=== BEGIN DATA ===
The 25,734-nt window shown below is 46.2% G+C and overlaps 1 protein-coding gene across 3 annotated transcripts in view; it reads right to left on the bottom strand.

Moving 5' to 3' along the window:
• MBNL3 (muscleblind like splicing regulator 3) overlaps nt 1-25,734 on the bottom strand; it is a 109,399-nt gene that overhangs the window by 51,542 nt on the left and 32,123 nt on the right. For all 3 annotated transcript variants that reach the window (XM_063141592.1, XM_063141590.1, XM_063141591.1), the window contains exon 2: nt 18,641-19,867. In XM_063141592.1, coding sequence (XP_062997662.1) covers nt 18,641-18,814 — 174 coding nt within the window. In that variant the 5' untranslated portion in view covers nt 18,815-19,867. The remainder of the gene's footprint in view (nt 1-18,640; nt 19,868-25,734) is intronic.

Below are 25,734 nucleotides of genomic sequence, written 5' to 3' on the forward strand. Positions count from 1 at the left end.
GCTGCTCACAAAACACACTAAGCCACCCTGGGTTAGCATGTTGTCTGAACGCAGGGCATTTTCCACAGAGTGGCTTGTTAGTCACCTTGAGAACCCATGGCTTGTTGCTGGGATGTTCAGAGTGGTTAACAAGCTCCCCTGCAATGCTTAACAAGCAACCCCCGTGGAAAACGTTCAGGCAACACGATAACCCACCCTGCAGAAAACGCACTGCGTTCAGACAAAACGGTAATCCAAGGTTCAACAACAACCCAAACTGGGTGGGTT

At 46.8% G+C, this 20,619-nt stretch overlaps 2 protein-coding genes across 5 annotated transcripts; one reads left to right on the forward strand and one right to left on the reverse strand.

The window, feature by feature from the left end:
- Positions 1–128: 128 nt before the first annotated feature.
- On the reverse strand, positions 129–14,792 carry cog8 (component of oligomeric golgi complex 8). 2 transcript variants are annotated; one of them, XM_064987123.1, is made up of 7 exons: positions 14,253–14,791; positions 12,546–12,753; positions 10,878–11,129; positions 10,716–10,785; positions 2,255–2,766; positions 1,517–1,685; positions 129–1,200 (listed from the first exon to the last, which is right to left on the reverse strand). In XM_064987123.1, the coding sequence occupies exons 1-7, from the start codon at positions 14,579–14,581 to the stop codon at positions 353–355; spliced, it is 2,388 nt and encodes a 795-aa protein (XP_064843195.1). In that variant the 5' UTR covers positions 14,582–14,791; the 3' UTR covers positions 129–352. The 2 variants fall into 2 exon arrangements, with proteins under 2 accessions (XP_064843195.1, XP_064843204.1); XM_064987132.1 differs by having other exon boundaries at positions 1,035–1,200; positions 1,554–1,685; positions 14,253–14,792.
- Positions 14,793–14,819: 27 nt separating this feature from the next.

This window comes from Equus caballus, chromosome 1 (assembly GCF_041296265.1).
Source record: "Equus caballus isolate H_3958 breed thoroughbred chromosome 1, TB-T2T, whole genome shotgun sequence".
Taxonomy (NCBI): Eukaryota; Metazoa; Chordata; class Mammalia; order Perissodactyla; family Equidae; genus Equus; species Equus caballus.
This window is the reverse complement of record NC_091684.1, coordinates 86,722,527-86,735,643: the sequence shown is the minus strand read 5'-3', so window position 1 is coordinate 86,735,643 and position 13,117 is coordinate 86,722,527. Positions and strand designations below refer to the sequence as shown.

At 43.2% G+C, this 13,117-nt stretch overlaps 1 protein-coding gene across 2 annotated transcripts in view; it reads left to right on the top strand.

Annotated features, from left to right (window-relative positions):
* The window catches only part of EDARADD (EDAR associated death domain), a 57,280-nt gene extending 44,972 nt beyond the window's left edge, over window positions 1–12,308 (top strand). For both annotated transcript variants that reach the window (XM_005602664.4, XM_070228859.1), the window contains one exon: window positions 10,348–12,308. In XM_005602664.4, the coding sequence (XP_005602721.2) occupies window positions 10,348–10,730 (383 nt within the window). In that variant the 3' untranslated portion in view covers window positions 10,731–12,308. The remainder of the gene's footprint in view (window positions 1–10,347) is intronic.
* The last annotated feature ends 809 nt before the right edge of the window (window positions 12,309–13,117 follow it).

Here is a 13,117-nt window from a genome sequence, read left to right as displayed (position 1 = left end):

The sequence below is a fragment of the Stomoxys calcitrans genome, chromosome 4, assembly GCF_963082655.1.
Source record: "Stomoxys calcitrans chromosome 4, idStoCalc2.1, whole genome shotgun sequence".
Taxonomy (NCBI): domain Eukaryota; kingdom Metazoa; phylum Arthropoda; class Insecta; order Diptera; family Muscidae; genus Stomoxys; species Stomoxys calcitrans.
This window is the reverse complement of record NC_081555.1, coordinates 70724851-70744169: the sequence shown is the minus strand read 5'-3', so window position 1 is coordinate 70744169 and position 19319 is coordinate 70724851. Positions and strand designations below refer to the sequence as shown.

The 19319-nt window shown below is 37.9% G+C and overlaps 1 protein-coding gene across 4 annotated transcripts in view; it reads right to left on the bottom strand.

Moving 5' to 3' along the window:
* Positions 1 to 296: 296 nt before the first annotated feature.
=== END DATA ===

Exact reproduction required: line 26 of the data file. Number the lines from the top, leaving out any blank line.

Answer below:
* Positions 1 to 296: 296 nt before the first annotated feature.